C++ doesn't have any built in graphics. There are moves afoot, heavily driven by Herb Sutter, to add graphics to a future C++ standard (C++ 17, perhaps).
If you want to show somethig on screen, ultimately you ask the operating system to ask the graphics driver to do it for you. This is how all (modern) programming languages do it. In C++, you can interact with the graphics card yourself (massively low-level, don't try it) or ask the operating system to do it (so start reading up on your operating system APIs), or you can get another library (for example, SFML, SDL, Cairo); you use that library, it talks to the operating system for you.
Do you actually want to do serious graphics, or do you want to make GUIs? If the latter, a "widget toolkit" might be what you're looking for.
graphics.h was a header originally provided with a particular C++ compiler, about twenty five years ago, for doing simple graphics on DOS. Being a header, it of course came with a library behind it to link against. A library for DOS, which was a kind of operating system from before you were born, I'm guessing.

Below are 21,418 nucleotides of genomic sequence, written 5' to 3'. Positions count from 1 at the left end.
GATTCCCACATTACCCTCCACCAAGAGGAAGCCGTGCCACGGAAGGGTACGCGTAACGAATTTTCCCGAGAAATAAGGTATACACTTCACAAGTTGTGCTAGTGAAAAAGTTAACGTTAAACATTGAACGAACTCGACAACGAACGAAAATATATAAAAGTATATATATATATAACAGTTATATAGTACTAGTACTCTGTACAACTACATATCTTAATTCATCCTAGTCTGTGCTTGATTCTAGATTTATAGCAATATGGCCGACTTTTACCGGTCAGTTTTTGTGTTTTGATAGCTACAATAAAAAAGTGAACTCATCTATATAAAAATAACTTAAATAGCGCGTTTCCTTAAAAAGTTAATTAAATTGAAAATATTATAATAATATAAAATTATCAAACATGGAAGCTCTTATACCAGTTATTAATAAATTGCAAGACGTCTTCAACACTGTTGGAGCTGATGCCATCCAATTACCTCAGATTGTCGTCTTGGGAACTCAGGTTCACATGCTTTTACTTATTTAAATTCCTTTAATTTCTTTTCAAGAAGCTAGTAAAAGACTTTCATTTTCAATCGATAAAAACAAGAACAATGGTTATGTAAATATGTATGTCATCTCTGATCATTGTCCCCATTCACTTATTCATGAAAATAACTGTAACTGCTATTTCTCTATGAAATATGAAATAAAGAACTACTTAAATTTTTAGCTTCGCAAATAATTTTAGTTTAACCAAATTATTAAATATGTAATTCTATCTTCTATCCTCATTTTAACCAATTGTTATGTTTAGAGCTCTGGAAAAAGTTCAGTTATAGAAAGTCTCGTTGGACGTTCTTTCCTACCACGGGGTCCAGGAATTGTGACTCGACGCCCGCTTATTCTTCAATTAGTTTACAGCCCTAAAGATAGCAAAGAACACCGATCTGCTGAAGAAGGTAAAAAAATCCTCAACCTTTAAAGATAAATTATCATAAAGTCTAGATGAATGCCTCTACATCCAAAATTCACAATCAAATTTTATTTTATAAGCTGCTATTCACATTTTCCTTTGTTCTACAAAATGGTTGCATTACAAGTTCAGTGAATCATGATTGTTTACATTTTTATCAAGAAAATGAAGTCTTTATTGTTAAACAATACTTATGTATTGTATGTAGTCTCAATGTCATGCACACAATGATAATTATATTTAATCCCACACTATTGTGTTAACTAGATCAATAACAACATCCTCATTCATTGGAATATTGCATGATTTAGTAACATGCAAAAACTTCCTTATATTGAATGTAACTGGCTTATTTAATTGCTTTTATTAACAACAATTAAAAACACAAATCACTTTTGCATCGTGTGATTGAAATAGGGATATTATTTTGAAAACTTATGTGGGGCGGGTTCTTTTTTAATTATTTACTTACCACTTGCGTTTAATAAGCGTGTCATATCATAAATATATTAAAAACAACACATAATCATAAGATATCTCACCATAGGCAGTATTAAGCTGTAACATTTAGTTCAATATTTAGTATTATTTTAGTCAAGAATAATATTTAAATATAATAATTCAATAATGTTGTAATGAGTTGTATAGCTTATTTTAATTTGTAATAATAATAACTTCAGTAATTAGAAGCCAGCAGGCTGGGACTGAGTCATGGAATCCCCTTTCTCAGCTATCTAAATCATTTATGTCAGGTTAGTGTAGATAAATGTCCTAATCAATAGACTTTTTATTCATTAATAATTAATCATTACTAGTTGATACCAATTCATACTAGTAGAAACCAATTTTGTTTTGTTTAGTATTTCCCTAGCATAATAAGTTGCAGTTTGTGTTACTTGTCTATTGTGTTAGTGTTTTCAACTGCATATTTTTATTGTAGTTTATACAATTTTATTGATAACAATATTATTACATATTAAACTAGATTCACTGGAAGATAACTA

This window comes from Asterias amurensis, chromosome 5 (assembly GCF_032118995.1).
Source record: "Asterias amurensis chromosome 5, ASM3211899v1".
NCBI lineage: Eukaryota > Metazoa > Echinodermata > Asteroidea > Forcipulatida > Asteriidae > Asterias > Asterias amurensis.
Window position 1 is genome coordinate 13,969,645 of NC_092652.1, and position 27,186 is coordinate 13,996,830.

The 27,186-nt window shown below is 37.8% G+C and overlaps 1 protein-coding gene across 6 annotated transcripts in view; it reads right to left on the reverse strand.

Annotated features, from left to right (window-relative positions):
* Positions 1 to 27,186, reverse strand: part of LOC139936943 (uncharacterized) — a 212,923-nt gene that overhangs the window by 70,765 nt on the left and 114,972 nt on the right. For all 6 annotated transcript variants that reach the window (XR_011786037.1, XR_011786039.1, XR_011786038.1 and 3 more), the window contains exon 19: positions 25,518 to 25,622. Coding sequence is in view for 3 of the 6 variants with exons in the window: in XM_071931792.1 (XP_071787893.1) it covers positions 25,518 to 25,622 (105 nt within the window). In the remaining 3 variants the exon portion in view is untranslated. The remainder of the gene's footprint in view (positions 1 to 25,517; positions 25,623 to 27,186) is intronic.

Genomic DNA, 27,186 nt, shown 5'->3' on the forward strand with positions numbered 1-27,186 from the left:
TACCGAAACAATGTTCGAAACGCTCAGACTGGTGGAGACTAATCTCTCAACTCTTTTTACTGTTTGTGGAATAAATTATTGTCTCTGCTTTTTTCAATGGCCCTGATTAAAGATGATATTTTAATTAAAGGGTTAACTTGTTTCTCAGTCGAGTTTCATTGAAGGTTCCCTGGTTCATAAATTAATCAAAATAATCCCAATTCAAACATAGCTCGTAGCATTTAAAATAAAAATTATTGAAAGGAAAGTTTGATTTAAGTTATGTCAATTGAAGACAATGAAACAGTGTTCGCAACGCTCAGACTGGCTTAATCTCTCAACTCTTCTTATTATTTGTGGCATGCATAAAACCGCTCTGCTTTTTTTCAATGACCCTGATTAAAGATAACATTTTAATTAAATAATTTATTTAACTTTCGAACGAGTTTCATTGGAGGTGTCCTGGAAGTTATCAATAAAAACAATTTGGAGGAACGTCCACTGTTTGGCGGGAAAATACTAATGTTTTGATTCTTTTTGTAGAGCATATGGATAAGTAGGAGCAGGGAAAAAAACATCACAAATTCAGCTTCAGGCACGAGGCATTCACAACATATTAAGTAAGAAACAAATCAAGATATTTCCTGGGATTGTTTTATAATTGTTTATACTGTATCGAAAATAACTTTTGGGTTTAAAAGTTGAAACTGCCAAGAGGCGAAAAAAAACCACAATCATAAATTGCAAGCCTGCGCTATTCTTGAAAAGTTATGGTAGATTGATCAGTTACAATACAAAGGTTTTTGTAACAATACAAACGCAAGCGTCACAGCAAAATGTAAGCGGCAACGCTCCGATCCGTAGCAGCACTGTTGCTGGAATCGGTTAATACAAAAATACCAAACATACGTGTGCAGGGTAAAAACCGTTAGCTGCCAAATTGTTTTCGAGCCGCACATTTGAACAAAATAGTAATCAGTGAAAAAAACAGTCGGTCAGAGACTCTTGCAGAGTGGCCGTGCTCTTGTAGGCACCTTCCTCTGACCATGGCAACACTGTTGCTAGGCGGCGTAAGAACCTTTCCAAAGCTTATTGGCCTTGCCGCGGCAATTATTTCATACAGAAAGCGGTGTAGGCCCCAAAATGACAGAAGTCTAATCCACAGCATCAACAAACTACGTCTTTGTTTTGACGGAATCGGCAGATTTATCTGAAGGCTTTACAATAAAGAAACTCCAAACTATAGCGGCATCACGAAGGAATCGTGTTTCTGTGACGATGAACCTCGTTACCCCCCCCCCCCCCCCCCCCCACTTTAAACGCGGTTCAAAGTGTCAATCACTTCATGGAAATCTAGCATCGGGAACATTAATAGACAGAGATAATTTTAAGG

So you've asked me for a simple graphics library that uses a header named "graphics.h"
That's a remarkably specific request to make. I'm going to guess that you use windows. As chance would have it, someone has made a windows graphics library for C++ that uses a header named "graphics.h"
As someone totally new, you'd do better to start by learning and getting experience in programming before you moved on to graphics with C++. If you want to skip ahead, Cairo would (probably) be a better choice for a beginner than openGL, but it does depend on what you actually want to do. What do you want to show on the screen?
public class GrossmontBank
//class variables (global - accessible throughout this class)
//scanner object to be used throughout
private static Scanner input = new Scanner(System.in);